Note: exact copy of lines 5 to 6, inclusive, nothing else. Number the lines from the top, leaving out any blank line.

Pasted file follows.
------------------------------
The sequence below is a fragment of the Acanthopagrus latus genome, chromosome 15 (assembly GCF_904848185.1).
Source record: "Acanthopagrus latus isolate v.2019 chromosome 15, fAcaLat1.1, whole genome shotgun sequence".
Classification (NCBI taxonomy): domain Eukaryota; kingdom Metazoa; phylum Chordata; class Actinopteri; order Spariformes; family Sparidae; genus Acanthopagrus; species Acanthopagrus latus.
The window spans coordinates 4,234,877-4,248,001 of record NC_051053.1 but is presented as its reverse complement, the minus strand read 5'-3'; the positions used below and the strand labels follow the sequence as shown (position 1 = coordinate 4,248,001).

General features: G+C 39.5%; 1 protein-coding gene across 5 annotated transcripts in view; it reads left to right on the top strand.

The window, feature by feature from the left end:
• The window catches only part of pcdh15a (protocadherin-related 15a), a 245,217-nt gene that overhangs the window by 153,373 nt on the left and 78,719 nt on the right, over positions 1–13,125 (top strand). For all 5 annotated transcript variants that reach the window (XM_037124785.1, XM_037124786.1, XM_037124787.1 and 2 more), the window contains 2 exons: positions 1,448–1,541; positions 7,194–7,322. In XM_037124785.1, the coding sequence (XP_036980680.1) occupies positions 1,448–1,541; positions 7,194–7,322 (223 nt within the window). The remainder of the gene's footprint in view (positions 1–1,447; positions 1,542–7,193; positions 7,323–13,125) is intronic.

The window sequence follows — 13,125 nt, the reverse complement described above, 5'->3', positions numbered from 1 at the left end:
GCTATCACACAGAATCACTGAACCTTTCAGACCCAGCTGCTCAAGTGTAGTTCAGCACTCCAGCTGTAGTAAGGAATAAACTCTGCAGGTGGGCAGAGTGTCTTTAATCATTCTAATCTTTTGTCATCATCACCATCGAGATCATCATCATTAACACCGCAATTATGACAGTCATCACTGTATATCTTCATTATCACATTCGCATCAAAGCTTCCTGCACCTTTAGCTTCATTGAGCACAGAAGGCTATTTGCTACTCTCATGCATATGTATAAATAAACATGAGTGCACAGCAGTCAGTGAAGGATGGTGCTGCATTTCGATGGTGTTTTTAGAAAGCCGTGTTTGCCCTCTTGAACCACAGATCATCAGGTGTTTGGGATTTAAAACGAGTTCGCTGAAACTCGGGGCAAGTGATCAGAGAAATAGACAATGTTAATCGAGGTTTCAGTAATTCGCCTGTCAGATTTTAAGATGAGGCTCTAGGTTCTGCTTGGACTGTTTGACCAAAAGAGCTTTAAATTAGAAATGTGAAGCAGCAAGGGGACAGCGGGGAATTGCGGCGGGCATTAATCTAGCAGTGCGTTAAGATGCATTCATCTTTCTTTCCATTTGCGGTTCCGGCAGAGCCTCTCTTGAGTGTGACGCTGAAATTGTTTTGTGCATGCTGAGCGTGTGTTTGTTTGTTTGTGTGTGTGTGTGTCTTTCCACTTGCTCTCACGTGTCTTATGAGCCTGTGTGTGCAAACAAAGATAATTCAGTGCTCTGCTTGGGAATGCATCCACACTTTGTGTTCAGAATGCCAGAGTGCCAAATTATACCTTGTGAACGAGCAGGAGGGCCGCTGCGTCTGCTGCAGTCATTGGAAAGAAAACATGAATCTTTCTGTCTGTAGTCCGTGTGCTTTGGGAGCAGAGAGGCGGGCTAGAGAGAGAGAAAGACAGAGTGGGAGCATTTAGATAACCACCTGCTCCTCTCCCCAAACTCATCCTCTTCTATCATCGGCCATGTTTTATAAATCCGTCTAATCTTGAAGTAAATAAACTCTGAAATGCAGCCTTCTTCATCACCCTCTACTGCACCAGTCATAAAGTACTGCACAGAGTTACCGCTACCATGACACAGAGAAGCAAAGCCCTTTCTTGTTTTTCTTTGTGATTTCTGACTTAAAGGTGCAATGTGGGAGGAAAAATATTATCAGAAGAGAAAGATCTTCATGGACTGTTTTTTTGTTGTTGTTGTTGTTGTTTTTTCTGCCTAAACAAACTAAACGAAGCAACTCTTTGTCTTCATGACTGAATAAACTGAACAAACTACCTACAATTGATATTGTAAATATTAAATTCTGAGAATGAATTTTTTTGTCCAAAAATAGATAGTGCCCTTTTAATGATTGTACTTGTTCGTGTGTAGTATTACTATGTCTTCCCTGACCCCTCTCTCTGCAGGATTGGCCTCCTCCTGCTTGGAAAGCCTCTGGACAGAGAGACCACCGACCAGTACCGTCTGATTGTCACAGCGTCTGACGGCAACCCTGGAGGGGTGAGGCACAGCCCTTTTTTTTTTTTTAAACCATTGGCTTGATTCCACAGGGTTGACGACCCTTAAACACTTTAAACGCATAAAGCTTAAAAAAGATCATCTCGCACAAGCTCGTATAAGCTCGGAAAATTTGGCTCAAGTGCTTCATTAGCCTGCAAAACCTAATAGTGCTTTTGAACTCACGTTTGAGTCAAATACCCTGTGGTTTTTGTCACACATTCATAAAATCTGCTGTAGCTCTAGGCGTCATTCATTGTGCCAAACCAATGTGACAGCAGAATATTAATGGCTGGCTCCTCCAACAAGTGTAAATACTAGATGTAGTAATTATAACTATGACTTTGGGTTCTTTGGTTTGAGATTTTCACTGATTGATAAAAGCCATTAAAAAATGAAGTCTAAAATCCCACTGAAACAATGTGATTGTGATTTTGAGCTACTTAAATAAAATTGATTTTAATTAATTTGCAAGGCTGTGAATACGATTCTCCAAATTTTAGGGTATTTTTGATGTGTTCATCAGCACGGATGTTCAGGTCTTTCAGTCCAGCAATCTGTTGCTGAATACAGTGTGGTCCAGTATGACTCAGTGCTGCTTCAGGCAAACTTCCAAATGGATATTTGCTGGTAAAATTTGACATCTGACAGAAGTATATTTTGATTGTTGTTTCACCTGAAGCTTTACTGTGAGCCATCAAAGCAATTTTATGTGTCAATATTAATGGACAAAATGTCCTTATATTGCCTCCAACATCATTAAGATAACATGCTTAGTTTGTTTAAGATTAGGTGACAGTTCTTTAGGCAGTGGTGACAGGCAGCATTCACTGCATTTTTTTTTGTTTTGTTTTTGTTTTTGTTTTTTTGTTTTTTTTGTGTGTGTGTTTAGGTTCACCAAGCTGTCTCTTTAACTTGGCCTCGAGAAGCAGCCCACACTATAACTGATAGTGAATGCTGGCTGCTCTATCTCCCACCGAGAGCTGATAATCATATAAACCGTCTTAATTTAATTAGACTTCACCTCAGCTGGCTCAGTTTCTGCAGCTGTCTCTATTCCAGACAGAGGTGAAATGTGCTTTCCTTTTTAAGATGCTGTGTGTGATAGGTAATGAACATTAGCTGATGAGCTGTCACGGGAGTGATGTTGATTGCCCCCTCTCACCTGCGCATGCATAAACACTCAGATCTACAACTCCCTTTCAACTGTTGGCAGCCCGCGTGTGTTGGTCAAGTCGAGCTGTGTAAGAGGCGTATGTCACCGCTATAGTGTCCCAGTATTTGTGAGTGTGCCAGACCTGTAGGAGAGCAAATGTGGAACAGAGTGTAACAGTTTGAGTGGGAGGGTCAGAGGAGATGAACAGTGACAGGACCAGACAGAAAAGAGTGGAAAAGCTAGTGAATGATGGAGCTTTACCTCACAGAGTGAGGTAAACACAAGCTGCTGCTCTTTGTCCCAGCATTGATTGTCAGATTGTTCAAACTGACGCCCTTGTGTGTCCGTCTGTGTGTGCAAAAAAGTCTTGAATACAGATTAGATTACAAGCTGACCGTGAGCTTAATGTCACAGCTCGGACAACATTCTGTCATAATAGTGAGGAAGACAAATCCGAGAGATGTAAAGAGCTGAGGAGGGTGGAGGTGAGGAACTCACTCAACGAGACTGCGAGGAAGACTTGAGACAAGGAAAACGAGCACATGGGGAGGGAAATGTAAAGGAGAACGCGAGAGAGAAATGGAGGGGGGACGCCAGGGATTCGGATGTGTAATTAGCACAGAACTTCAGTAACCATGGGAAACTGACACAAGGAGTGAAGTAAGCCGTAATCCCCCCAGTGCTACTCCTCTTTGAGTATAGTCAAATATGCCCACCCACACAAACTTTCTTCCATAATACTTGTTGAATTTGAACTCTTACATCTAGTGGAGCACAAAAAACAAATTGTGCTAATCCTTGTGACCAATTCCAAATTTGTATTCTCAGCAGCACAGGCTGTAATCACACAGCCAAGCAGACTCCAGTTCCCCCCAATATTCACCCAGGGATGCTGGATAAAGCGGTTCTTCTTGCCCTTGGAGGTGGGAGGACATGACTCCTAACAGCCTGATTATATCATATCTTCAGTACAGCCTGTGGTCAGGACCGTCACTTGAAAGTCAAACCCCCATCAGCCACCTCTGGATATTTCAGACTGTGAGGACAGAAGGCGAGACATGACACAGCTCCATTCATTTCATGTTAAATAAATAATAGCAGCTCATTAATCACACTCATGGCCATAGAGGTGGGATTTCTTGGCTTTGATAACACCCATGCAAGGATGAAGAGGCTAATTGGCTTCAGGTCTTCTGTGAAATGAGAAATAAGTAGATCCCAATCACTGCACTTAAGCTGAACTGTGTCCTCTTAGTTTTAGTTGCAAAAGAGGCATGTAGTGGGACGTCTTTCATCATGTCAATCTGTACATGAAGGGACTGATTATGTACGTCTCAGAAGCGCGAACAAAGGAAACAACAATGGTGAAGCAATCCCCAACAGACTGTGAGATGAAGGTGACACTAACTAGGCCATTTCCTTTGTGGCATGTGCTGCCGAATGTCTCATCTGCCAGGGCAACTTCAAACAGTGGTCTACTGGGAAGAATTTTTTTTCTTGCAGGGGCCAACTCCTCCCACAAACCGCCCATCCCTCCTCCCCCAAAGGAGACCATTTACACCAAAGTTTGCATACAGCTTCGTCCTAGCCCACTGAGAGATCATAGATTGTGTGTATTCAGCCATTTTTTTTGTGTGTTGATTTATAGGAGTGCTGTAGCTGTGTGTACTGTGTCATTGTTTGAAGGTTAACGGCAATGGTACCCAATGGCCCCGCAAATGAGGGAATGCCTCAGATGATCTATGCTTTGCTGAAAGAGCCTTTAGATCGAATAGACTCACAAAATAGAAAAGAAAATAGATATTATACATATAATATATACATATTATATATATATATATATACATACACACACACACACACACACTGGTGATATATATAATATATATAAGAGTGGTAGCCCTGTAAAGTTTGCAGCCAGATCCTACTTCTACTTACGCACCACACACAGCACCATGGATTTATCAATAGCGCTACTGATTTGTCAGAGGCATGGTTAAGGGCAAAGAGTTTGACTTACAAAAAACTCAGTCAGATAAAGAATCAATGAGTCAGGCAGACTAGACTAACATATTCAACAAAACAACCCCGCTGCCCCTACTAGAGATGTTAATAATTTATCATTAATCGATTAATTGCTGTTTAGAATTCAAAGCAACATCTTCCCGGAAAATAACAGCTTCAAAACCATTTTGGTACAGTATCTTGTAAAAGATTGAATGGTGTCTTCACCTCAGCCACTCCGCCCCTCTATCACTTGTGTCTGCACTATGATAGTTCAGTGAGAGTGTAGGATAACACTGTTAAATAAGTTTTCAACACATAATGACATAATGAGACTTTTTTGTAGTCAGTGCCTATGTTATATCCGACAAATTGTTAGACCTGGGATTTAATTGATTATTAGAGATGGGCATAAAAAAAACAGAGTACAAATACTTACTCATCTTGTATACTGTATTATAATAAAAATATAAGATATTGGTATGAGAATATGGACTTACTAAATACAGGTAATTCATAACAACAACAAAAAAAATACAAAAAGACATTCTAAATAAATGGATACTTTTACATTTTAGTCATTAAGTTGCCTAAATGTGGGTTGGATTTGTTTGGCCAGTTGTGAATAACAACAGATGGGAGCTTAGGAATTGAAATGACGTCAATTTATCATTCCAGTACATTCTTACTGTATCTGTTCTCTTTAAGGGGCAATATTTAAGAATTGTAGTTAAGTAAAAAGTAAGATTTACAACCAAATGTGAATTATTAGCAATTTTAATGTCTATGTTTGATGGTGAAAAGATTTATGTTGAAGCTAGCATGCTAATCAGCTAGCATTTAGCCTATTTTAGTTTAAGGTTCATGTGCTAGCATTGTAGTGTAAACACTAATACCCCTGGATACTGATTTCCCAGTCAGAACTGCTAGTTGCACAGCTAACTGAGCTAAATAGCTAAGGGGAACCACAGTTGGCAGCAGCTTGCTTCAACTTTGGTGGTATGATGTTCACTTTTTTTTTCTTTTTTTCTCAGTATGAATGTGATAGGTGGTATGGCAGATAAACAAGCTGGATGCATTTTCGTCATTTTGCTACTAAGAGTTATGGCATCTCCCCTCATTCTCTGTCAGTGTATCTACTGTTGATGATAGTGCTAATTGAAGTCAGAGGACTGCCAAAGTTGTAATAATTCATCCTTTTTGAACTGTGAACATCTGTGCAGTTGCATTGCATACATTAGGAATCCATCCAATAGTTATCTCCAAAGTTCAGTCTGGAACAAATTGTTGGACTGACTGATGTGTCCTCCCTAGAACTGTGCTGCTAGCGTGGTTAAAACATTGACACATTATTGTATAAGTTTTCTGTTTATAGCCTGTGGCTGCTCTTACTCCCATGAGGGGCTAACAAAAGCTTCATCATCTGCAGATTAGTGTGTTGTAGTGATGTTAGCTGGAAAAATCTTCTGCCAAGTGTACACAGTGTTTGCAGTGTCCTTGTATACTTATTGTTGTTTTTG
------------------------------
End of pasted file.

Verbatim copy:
General features: G+C 39.5%; 1 protein-coding gene across 5 annotated transcripts in view; it reads left to right on the top strand.

The window, feature by feature from the left end: